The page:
Discriminating gene


Neighborhood analysis

  • Q: Are there genes, whose expression correlates with one of the two classes

  • A: For each class, create an idealized vector c

    • Compute the number of genes Nc whose expression ‘matches’ the idealized expression vector

    • Is Nc significantly larger thanNc* for a random c*?


Neighborhood test

  • Distance measure used:

    • For any binary vector c, let the one entries denote class 1, and the 0 entries denote class 2

    • Compute mean and std. dev. [1(g),1(g)] of expression in class 1 and also [2(g),2(g)].

    • P(g,c) = [1(g)-2(g)]/ [1(g)+2(g)]

    • N1(c,r) = {g | P(g,c) == r}

    • High density for some r is indicative of correlation with class distinction

    • Neighborhood is significant if a random center does not produce the same density.


Neighborhood analysis

  • #{g |P(g,c) > 0.3} > 709 (ALL) vs 173 by chance.

  • Class prediction should be possible using micro-array expression values.


Class prediction

  • Choose a fixed set of informative genes (based on their correlation with the class distinction).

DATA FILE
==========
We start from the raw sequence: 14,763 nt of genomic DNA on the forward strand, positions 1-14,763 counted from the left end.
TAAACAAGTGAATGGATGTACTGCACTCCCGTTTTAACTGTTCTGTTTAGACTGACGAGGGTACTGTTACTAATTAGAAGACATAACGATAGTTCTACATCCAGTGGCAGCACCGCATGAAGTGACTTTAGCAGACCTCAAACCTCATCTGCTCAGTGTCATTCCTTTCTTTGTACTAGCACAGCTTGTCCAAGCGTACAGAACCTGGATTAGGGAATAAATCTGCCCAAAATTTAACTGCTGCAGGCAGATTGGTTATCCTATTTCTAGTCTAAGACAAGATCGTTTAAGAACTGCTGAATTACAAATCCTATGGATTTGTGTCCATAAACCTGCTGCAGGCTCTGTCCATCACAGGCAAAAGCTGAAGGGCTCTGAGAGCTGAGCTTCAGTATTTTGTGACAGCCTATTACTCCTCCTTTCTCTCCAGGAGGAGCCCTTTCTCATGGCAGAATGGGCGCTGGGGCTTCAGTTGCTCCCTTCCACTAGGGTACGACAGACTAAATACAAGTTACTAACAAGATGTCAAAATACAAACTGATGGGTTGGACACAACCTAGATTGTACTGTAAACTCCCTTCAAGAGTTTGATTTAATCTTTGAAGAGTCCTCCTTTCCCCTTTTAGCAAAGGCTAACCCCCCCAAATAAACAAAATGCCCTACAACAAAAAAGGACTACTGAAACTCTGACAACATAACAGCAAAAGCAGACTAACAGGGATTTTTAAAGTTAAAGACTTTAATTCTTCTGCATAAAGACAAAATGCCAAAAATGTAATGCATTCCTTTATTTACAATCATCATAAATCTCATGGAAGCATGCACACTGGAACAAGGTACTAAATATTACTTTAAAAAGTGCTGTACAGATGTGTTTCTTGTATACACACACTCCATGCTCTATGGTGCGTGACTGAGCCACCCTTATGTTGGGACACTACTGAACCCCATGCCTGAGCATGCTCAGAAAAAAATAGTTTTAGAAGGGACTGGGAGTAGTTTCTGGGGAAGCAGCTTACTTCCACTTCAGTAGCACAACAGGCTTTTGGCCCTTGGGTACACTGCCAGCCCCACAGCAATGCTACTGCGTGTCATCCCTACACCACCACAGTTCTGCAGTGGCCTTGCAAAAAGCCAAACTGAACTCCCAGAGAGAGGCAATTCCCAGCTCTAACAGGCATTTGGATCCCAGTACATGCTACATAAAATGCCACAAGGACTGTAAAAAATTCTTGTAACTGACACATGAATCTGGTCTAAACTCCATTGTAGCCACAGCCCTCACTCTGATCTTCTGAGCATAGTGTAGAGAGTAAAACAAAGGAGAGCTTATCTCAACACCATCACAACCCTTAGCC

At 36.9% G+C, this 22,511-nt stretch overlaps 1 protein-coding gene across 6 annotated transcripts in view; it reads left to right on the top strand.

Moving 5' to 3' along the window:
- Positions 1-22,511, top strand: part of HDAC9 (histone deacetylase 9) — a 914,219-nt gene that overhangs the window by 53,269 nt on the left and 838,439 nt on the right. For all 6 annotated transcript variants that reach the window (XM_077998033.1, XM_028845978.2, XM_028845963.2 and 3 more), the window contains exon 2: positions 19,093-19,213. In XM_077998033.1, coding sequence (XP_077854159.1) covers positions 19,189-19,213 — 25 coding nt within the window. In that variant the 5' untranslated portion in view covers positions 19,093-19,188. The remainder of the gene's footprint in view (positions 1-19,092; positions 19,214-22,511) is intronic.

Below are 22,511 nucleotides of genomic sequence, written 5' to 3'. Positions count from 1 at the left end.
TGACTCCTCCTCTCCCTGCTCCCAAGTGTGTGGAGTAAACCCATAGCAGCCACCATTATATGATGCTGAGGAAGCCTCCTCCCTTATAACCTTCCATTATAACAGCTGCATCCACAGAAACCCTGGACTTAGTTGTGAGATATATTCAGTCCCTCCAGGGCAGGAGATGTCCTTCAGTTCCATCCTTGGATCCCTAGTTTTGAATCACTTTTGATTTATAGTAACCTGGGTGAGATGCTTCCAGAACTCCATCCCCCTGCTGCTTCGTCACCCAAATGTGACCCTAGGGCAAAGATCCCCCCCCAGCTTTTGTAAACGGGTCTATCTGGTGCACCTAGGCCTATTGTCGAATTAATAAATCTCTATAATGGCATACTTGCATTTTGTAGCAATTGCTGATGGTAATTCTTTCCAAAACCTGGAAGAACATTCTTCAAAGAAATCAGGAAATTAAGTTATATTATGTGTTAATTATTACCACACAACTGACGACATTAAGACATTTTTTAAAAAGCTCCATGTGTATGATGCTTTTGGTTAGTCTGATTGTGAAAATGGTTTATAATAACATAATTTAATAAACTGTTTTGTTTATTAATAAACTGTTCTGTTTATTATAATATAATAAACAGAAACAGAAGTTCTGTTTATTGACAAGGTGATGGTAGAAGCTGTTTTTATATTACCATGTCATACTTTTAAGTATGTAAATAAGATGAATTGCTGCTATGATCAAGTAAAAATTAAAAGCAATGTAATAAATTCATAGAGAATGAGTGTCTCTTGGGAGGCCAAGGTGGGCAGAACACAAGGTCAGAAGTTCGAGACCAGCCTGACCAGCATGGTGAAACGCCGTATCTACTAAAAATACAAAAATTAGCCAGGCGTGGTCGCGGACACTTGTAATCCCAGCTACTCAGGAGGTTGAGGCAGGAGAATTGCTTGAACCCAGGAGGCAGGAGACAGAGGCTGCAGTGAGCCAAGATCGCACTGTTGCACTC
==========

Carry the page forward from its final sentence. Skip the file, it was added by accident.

• The predictor is uniquely defined by the sample and the subset of informative genes.

  • For each informative gene g, define (wg,bg).

    • wg=P(g,c) (When is this +ve?)

    • bg = [1(g)+2(g)]/2

  • Given a new sample X

    • xg is the normalized expression value at g

    • Vote of gene g =wg|xg-bg| (+ve value is a vote for class 1, and negative for class 2)


Prediction Strength

  • PS = [Vwin-Vlose]/[Vwin+Vlose]

    • Reflects the margin of victory

  • A 50 gene predictor is correct 36/38 (cross-validation)

  • Prediction accuracy on other samples 100% (prediction made for 29/34 samples.

  • Median PS = 0.73

  • Other predictors between 10 and 200 genes all worked well.




Differentially expressed genes?

  • Do the predictive genes reveal any biology?

  • Initial expectation is that most genes would be of a hematopoetic lineage.

  • However, many genes encode

    • Cell cycle progression genes

    • Chromatin remodelling

    • Transcription

    • Known oncogenes

    • Leukemia targets (etopside)


Relationship between ML, and Golub predictor

ML when the covariance matrix is a diagonal matrix with identical variance for different classes is similar to Golub’s classifier


Automatic class discovery

  • The classification of different cancers is over years of hypothesis driven research.

  • Suppose you were given unlabeled samples of ALL/AML. Would you be able to distinguish the two classes?


Self Organizing Maps

  • SOMs was applied to group the 38 samples

  • Class A1 contained 24/25 ALL and 3/13 AML samples.

  • How can we validate this?

  • Use the labels to do supervised classification via cross-validation

  • A 20 gene predictor gave 34 accurate predictions, 1 error, and 2 of 3 uncertains


Comparing various error models